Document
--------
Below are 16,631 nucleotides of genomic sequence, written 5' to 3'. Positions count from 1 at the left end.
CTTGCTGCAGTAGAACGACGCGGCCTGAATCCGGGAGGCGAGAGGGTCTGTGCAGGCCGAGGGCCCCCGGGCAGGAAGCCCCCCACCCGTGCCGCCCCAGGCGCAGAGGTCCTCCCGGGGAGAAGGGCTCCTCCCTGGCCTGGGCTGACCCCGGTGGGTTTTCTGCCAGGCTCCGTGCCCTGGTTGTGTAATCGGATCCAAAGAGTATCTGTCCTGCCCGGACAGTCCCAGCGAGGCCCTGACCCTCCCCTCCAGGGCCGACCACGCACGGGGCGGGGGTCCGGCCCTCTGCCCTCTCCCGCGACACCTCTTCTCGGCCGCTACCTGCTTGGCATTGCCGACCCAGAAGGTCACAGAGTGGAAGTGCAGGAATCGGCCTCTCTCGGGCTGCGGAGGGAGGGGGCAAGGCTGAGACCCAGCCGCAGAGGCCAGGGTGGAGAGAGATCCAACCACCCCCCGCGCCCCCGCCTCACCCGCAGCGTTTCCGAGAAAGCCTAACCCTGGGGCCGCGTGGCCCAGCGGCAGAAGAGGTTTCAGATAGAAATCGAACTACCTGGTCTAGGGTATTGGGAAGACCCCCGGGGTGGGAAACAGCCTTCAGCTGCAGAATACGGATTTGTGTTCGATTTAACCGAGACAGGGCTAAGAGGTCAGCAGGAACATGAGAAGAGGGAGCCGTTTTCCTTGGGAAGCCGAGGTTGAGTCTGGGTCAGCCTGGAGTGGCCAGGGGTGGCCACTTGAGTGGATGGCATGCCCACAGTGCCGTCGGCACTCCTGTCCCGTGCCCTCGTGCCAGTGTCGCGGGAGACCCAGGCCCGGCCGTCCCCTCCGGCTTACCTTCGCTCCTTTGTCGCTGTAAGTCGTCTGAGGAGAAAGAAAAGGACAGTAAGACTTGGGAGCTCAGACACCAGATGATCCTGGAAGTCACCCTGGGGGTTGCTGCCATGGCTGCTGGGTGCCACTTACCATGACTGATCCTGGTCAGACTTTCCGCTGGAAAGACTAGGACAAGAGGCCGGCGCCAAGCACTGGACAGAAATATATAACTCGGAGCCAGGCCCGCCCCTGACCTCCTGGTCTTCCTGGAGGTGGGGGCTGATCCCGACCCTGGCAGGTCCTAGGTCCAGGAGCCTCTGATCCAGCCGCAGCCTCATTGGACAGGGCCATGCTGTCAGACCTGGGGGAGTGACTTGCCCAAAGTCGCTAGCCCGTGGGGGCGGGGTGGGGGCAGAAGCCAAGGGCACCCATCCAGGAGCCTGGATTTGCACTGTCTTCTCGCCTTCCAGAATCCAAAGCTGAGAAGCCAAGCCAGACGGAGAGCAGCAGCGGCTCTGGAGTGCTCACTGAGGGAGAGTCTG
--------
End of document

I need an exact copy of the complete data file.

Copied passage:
Below are 16,631 nucleotides of genomic sequence, written 5' to 3'. Positions count from 1 at the left end.
CTTGCTGCAGTAGAACGACGCGGCCTGAATCCGGGAGGCGAGAGGGTCTGTGCAGGCCGAGGGCCCCCGGGCAGGAAGCCCCCCACCCGTGCCGCCCCAGGCGCAGAGGTCCTCCCGGGGAGAAGGGCTCCTCCCTGGCCTGGGCTGACCCCGGTGGGTTTTCTGCCAGGCTCCGTGCCCTGGTTGTGTAATCGGATCCAAAGAGTATCTGTCCTGCCCGGACAGTCCCAGCGAGGCCCTGACCCTCCCCTCCAGGGCCGACCACGCACGGGGCGGGGGTCCGGCCCTCTGCCCTCTCCCGCGACACCTCTTCTCGGCCGCTACCTGCTTGGCATTGCCGACCCAGAAGGTCACAGAGTGGAAGTGCAGGAATCGGCCTCTCTCGGGCTGCGGAGGGAGGGGGCAAGGCTGAGACCCAGCCGCAGAGGCCAGGGTGGAGAGAGATCCAACCACCCCCCGCGCCCCCGCCTCACCCGCAGCGTTTCCGAGAAAGCCTAACCCTGGGGCCGCGTGGCCCAGCGGCAGAAGAGGTTTCAGATAGAAATCGAACTACCTGGTCTAGGGTATTGGGAAGACCCCCGGGGTGGGAAACAGCCTTCAGCTGCAGAATACGGATTTGTGTTCGATTTAACCGAGACAGGGCTAAGAGGTCAGCAGGAACATGAGAAGAGGGAGCCGTTTTCCTTGGGAAGCCGAGGTTGAGTCTGGGTCAGCCTGGAGTGGCCAGGGGTGGCCACTTGAGTGGATGGCATGCCCACAGTGCCGTCGGCACTCCTGTCCCGTGCCCTCGTGCCAGTGTCGCGGGAGACCCAGGCCCGGCCGTCCCCTCCGGCTTACCTTCGCTCCTTTGTCGCTGTAAGTCGTCTGAGGAGAAAGAAAAGGACAGTAAGACTTGGGAGCTCAGACACCAGATGATCCTGGAAGTCACCCTGGGGGTTGCTGCCATGGCTGCTGGGTGCCACTTACCATGACTGATCCTGGTCAGACTTTCCGCTGGAAAGACTAGGACAAGAGGCCGGCGCCAAGCACTGGACAGAAATATATAACTCGGAGCCAGGCCCGCCCCTGACCTCCTGGTCTTCCTGGAGGTGGGGGCTGATCCCGACCCTGGCAGGTCCTAGGTCCAGGAGCCTCTGATCCAGCCGCAGCCTCATTGGACAGGGCCATGCTGTCAGACCTGGGGGAGTGACTTGCCCAAAGTCGCTAGCCCGTGGGGGCGGGGTGGGGGCAGAAGCCAAGGGCACCCATCCAGGAGCCTGGATTTGCACTGTCTTCTCGCCTTCCAGAATCCAAAGCTGAGAAGCCAAGCCAGACGGAGAGCAGCAGCGGCTCTGGAGTGCTCACTGAGGGAGAGTCTG